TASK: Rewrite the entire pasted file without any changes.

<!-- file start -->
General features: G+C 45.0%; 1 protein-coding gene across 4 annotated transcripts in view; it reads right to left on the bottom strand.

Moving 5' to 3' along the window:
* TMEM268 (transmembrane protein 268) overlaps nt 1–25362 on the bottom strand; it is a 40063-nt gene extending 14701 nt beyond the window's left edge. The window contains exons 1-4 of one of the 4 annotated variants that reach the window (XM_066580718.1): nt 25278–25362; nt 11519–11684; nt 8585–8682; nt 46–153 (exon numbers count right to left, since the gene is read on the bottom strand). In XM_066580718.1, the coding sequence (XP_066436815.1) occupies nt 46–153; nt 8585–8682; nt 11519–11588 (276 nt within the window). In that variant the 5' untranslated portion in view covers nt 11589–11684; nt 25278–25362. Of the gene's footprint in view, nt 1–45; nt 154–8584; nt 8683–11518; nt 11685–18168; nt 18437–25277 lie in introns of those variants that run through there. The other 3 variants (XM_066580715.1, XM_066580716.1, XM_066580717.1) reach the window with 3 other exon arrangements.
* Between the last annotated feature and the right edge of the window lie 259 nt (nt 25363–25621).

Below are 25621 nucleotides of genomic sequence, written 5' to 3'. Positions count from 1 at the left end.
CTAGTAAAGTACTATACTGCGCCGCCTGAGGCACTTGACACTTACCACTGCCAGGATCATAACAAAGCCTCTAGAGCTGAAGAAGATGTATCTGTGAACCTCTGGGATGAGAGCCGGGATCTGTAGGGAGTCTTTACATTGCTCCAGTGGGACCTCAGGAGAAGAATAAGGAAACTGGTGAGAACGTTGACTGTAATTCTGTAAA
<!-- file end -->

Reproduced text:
General features: G+C 45.0%; 1 protein-coding gene across 4 annotated transcripts in view; it reads right to left on the bottom strand.

Moving 5' to 3' along the window:
* TMEM268 (transmembrane protein 268) overlaps nt 1–25362 on the bottom strand; it is a 40063-nt gene extending 14701 nt beyond the window's left edge. The window contains exons 1-4 of one of the 4 annotated variants that reach the window (XM_066580718.1): nt 25278–25362; nt 11519–11684; nt 8585–8682; nt 46–153 (exon numbers count right to left, since the gene is read on the bottom strand). In XM_066580718.1, the coding sequence (XP_066436815.1) occupies nt 46–153; nt 8585–8682; nt 11519–11588 (276 nt within the window). In that variant the 5' untranslated portion in view covers nt 11589–11684; nt 25278–25362. Of the gene's footprint in view, nt 1–45; nt 154–8584; nt 8683–11518; nt 11685–18168; nt 18437–25277 lie in introns of those variants that run through there. The other 3 variants (XM_066580715.1, XM_066580716.1, XM_066580717.1) reach the window with 3 other exon arrangements.
* Between the last annotated feature and the right edge of the window lie 259 nt (nt 25363–25621).

Below are 25621 nucleotides of genomic sequence, written 5' to 3'. Positions count from 1 at the left end.
CTAGTAAAGTACTATACTGCGCCGCCTGAGGCACTTGACACTTACCACTGCCAGGATCATAACAAAGCCTCTAGAGCTGAAGAAGATGTATCTGTGAACCTCTGGGATGAGAGCCGGGATCTGTAGGGAGTCTTTACATTGCTCCAGTGGGACCTCAGGAGAAGAATAAGGAAACTGGTGAGAACGTTGACTGTAATTCTGTAAA